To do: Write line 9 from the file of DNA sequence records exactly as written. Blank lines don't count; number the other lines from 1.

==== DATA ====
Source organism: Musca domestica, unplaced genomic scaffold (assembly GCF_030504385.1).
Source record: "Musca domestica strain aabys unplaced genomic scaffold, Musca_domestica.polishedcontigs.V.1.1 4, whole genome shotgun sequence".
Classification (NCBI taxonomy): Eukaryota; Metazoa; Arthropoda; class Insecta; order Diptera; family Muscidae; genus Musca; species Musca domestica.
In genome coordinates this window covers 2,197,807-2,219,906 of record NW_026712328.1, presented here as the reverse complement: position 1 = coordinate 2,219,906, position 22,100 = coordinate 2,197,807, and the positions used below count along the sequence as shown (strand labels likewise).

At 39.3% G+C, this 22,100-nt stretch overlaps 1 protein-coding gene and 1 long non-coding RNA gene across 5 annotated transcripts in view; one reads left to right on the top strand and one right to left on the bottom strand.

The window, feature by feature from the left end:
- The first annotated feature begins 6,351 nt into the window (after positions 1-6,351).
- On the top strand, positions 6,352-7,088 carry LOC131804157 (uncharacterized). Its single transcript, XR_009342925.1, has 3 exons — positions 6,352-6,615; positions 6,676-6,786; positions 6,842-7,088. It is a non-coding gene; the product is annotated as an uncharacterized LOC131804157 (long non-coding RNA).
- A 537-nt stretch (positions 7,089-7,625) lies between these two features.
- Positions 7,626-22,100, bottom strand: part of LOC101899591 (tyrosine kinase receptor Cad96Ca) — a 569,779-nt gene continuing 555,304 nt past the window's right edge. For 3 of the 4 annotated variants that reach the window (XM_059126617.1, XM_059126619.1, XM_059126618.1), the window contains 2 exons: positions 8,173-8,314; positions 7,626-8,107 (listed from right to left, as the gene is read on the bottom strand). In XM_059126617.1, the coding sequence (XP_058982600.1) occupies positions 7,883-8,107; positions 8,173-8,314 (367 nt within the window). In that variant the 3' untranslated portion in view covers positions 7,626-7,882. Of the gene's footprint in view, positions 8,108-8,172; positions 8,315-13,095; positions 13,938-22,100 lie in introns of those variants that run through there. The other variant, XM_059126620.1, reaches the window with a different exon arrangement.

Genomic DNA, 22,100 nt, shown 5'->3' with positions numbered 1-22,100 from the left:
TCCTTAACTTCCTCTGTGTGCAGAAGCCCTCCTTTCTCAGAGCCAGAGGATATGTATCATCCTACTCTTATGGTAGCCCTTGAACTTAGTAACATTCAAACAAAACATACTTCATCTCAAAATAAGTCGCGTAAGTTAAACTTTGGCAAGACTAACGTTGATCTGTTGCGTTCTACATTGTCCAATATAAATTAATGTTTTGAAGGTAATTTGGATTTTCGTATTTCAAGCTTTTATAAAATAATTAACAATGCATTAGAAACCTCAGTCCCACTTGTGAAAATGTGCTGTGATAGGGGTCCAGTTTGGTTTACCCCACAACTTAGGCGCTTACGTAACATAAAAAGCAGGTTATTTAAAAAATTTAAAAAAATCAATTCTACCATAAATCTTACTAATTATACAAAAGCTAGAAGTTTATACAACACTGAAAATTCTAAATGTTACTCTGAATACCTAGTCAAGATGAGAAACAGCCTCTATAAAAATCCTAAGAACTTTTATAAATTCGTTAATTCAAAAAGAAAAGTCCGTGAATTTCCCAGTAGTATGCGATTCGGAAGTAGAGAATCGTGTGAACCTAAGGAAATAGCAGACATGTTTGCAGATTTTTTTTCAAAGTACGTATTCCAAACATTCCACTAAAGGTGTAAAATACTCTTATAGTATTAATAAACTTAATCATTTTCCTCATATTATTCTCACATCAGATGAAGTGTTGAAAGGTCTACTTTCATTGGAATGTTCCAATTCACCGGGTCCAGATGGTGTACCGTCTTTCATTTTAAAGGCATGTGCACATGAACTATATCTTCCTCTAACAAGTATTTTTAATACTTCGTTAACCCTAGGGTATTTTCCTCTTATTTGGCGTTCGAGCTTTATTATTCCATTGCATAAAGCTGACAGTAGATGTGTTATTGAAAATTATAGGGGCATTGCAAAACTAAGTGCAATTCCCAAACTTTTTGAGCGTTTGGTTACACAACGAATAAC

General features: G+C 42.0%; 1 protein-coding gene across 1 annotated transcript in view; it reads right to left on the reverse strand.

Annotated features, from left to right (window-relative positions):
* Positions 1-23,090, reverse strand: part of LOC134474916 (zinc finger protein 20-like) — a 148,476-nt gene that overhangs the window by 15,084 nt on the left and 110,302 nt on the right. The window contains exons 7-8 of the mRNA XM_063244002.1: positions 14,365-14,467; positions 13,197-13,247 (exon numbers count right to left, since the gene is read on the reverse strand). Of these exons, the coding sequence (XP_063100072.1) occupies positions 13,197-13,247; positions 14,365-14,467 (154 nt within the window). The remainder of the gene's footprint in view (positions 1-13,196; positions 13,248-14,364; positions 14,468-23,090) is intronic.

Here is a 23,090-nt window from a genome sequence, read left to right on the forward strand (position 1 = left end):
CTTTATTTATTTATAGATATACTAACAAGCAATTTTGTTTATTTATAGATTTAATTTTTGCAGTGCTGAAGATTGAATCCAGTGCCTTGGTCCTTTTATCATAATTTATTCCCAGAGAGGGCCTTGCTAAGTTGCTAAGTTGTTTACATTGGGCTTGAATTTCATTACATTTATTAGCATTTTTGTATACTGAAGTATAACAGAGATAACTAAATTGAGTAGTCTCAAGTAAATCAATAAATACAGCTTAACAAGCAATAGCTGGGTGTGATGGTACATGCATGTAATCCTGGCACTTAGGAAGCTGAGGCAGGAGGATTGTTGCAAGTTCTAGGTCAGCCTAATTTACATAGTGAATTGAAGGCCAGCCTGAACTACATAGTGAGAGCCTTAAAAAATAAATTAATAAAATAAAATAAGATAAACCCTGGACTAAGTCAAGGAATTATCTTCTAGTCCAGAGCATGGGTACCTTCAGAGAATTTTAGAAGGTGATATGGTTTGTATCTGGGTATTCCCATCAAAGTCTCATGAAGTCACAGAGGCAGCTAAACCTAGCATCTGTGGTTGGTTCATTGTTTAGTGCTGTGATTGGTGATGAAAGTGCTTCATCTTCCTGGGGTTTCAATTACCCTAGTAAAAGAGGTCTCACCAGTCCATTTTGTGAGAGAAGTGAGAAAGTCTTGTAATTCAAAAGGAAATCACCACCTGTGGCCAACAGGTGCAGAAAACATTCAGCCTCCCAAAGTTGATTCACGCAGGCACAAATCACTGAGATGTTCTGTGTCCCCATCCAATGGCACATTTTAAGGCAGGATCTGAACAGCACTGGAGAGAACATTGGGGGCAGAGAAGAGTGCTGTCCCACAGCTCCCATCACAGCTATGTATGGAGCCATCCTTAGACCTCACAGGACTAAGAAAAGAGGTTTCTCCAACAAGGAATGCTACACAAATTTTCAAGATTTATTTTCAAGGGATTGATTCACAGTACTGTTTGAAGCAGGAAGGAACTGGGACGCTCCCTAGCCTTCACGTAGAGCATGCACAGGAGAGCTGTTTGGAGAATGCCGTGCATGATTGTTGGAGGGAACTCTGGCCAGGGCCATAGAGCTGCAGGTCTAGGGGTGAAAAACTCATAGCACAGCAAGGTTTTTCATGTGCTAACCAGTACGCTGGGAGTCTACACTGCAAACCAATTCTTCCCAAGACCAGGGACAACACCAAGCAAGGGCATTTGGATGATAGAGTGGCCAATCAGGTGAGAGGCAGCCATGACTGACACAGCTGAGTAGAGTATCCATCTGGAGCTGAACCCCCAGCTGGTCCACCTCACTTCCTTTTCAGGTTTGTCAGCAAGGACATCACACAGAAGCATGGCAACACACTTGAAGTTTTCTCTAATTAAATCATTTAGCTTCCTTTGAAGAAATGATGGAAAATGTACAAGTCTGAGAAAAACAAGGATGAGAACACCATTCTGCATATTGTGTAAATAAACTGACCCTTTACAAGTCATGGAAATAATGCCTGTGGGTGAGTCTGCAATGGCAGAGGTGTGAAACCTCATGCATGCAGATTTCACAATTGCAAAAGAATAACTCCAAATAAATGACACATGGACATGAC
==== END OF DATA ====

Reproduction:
- A 537-nt stretch (positions 7,089-7,625) lies between these two features.